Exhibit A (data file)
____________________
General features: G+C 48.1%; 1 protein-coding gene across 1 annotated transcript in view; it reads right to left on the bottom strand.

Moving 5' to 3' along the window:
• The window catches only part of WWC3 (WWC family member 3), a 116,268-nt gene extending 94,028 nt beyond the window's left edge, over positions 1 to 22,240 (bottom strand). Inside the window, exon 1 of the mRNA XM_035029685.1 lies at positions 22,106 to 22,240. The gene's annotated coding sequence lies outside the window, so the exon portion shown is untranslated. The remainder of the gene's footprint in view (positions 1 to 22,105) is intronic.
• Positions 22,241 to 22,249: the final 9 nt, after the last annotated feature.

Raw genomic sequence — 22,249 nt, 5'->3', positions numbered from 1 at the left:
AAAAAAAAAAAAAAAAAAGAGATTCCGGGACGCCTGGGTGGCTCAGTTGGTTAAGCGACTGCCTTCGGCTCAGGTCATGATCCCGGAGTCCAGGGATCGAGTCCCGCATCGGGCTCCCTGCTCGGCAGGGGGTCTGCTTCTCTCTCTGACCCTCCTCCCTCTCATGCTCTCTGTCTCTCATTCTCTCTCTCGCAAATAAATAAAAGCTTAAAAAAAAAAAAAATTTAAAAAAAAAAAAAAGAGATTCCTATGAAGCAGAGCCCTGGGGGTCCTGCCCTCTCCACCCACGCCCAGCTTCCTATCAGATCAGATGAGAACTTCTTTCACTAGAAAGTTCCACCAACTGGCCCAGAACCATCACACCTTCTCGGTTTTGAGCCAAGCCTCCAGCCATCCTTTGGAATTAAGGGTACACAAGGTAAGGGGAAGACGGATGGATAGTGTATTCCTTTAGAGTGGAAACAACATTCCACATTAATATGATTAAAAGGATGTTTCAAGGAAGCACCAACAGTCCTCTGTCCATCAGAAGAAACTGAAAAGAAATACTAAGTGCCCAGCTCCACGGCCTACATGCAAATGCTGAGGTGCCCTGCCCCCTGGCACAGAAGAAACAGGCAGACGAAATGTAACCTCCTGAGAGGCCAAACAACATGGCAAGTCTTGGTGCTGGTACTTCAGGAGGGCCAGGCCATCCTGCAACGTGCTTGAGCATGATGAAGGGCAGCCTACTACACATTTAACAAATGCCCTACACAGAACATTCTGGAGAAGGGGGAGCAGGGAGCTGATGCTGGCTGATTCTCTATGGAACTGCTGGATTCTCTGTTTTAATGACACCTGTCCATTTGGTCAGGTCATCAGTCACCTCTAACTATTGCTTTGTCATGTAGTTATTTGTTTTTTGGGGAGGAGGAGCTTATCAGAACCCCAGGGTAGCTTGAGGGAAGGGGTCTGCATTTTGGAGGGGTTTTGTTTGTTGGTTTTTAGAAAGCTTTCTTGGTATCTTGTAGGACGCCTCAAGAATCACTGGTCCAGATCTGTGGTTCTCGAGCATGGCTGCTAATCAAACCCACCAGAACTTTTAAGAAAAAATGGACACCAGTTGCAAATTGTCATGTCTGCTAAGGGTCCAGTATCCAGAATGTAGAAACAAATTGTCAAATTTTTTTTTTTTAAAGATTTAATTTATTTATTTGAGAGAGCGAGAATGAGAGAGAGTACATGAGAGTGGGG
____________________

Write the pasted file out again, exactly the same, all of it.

General features: G+C 48.1%; 1 protein-coding gene across 1 annotated transcript in view; it reads right to left on the bottom strand.

Moving 5' to 3' along the window:
• The window catches only part of WWC3 (WWC family member 3), a 116,268-nt gene extending 94,028 nt beyond the window's left edge, over positions 1 to 22,240 (bottom strand). Inside the window, exon 1 of the mRNA XM_035029685.1 lies at positions 22,106 to 22,240. The gene's annotated coding sequence lies outside the window, so the exon portion shown is untranslated. The remainder of the gene's footprint in view (positions 1 to 22,105) is intronic.
• Positions 22,241 to 22,249: the final 9 nt, after the last annotated feature.

Raw genomic sequence — 22,249 nt, 5'->3', positions numbered from 1 at the left:
AAAAAAAAAAAAAAAAAAGAGATTCCGGGACGCCTGGGTGGCTCAGTTGGTTAAGCGACTGCCTTCGGCTCAGGTCATGATCCCGGAGTCCAGGGATCGAGTCCCGCATCGGGCTCCCTGCTCGGCAGGGGGTCTGCTTCTCTCTCTGACCCTCCTCCCTCTCATGCTCTCTGTCTCTCATTCTCTCTCTCGCAAATAAATAAAAGCTTAAAAAAAAAAAAAATTTAAAAAAAAAAAAAAGAGATTCCTATGAAGCAGAGCCCTGGGGGTCCTGCCCTCTCCACCCACGCCCAGCTTCCTATCAGATCAGATGAGAACTTCTTTCACTAGAAAGTTCCACCAACTGGCCCAGAACCATCACACCTTCTCGGTTTTGAGCCAAGCCTCCAGCCATCCTTTGGAATTAAGGGTACACAAGGTAAGGGGAAGACGGATGGATAGTGTATTCCTTTAGAGTGGAAACAACATTCCACATTAATATGATTAAAAGGATGTTTCAAGGAAGCACCAACAGTCCTCTGTCCATCAGAAGAAACTGAAAAGAAATACTAAGTGCCCAGCTCCACGGCCTACATGCAAATGCTGAGGTGCCCTGCCCCCTGGCACAGAAGAAACAGGCAGACGAAATGTAACCTCCTGAGAGGCCAAACAACATGGCAAGTCTTGGTGCTGGTACTTCAGGAGGGCCAGGCCATCCTGCAACGTGCTTGAGCATGATGAAGGGCAGCCTACTACACATTTAACAAATGCCCTACACAGAACATTCTGGAGAAGGGGGAGCAGGGAGCTGATGCTGGCTGATTCTCTATGGAACTGCTGGATTCTCTGTTTTAATGACACCTGTCCATTTGGTCAGGTCATCAGTCACCTCTAACTATTGCTTTGTCATGTAGTTATTTGTTTTTTGGGGAGGAGGAGCTTATCAGAACCCCAGGGTAGCTTGAGGGAAGGGGTCTGCATTTTGGAGGGGTTTTGTTTGTTGGTTTTTAGAAAGCTTTCTTGGTATCTTGTAGGACGCCTCAAGAATCACTGGTCCAGATCTGTGGTTCTCGAGCATGGCTGCTAATCAAACCCACCAGAACTTTTAAGAAAAAATGGACACCAGTTGCAAATTGTCATGTCTGCTAAGGGTCCAGTATCCAGAATGTAGAAACAAATTGTCAAATTTTTTTTTTTTAAAGATTTAATTTATTTATTTGAGAGAGCGAGAATGAGAGAGAGTACATGAGAGTGGGG